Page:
Benefits of a mentoring programme
Director of Learning & Development, Ian Walters, shares his experience of mentoring and tips from the recent launch of Ceridian’s mentoring programme.
I’m a passionate believer that the key to Ceridian’s success is its people; investing in our people is therefore at the very top of our agenda. Since I started my role in January, we’ve made a lot of progress with new L&D initiatives.
One that I’m particularly excited about, and want to share with you, is the launch of our new mentoring partnership programme.
Mentoring vs Coaching
There are many opinions about what mentoring is and where mentoring and coaching overlap.
- usually a more experienced individual paired with a less experienced individual, usually in the same field of work
- often provide guidance and advice and help to open organisational doors
- provide a neutral sounding board to ensure confidentiality
- help mentees to develop their careers and expertise by drawing on their own experience.
- need not have first-hand experience in the coachee’s line of work
- will ask powerful questions and not offer or give advice
- are intending to help you to learn rather than teaching you, developing insight to enhance effectiveness.
At Ceridian we made a decision that we wanted a model that suited our business and our values. As such, we looked at mentoring models and some theories on coaching; from this we created a blended model to compliment the Ceridian Character.
Benefits of a mentoring programme
There are real demonstrable business benefits from investing in and training your colleagues. This is the ethos that I and others at Ceridian work to.
Improving engagement with your high potential colleagues will help with colleague retention and can also become a recruitment tool; working for a company who invest in their people in this way will be very desirable for candidates.
Tips for launching a mentoring programme
How we approached the launch
- Create a group that are passionate about the programme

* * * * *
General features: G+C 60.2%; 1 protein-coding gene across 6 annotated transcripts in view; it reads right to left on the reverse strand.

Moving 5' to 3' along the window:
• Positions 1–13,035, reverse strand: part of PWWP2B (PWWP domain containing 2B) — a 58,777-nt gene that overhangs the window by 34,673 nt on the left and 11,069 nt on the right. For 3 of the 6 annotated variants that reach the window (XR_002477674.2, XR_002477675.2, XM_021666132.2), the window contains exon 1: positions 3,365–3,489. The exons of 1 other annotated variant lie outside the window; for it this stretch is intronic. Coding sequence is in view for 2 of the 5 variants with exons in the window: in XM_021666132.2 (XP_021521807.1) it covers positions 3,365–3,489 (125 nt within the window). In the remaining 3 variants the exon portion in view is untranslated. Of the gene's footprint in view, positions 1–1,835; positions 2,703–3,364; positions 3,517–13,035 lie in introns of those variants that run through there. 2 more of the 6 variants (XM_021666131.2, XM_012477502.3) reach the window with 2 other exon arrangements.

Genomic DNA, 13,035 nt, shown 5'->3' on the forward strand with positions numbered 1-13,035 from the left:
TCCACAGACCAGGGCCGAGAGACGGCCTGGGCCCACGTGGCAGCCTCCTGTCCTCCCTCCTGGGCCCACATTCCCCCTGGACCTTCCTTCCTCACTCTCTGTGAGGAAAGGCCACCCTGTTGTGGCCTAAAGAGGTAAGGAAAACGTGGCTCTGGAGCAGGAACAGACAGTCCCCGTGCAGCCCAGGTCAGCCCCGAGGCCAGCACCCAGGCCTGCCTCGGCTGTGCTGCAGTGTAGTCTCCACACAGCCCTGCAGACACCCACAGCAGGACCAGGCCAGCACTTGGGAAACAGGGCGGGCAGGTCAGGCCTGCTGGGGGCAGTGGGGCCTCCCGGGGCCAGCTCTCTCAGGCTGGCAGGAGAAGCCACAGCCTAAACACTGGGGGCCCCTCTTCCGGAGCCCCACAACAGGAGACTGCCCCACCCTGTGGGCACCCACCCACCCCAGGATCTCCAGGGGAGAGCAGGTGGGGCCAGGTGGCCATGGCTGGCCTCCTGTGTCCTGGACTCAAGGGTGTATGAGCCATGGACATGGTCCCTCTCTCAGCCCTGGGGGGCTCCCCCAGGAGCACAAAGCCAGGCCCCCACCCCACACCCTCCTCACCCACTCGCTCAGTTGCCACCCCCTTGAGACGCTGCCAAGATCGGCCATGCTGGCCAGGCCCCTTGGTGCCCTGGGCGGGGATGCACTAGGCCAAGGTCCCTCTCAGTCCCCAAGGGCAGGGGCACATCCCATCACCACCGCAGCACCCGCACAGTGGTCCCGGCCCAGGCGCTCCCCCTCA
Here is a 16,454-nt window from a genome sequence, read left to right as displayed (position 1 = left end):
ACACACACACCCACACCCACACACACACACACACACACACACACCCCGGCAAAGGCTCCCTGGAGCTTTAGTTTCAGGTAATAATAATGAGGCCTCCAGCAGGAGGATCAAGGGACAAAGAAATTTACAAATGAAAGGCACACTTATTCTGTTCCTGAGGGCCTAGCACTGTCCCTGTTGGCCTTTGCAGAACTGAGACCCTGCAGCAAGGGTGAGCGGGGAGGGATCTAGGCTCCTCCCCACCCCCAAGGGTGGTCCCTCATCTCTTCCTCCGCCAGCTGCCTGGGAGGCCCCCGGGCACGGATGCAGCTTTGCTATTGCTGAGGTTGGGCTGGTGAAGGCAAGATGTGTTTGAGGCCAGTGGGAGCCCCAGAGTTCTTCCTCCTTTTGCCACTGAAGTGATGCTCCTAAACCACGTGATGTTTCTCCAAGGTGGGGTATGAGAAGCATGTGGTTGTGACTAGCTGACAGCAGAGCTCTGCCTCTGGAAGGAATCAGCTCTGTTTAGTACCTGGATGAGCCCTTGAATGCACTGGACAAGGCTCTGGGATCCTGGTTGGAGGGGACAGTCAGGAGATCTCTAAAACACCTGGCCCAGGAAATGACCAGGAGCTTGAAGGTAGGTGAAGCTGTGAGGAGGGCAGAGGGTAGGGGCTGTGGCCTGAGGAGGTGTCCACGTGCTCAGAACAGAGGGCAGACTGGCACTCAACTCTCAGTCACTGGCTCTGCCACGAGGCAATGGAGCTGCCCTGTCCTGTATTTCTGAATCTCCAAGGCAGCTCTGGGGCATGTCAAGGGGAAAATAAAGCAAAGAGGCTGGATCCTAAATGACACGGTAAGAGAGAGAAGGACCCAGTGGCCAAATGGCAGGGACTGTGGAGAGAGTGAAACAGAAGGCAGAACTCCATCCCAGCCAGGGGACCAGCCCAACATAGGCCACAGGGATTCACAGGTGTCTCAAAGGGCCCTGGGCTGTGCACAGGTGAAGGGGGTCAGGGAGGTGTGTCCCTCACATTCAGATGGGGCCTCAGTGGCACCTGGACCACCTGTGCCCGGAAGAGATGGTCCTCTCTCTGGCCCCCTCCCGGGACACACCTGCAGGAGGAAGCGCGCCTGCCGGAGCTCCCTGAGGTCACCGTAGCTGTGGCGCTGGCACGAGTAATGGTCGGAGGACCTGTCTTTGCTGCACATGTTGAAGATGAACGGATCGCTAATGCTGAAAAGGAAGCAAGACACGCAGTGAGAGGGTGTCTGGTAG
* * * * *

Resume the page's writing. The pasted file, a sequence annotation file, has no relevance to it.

- As a business we initially created a small team to make a framework within which the mentoring partnership would run. This team identified ten highly experienced individuals within the business who are excited about sharing their knowledge and experience with other colleagues.
- Promoting the programme effectively
- When we thought about how we would describe the benefits of the programme, we agreed it was about ‘Growing Potential for Success’. We advertised the programme to all colleagues through our company intranet and internal communication, inviting applications initially for a pilot programme. As a team we believed that the programme needed to be different from normal day to day activities, so we worked on making the events interesting, exciting and innovative therefore making joining the programme aspirational.
- Getting the right match
- To ensure everyone understood their responsibilities, and what was required in terms of participation, we created descriptions and profiles for the mentors and mentees. In addition, we provided some tools and techniques to help both parties maximise the effectiveness of the 1-2-1 sessions. One crucial area is ensuring the mentors and mentees are well matched. To help with this process, we asked each participant to complete a personal profile detailing their business and personal interests and strengths to make sure we were getting the best matches.
Having an aspirational mentor partnership programme is one strand of investing in some of the people who will be the future of your organisation. For Ceridian it will allow us to develop the potential of a number of colleagues, enabling them to add value to the company, making both them and us more successful.
Personally I was very fortunate to have an excellent mentor who helped me to develop and progress my career, and have been privileged to repay this investment by mentoring many people over the last 15 years. I’m excited to watch our mentoring partnership programme grow and see individuals develop as a result at Ceridian.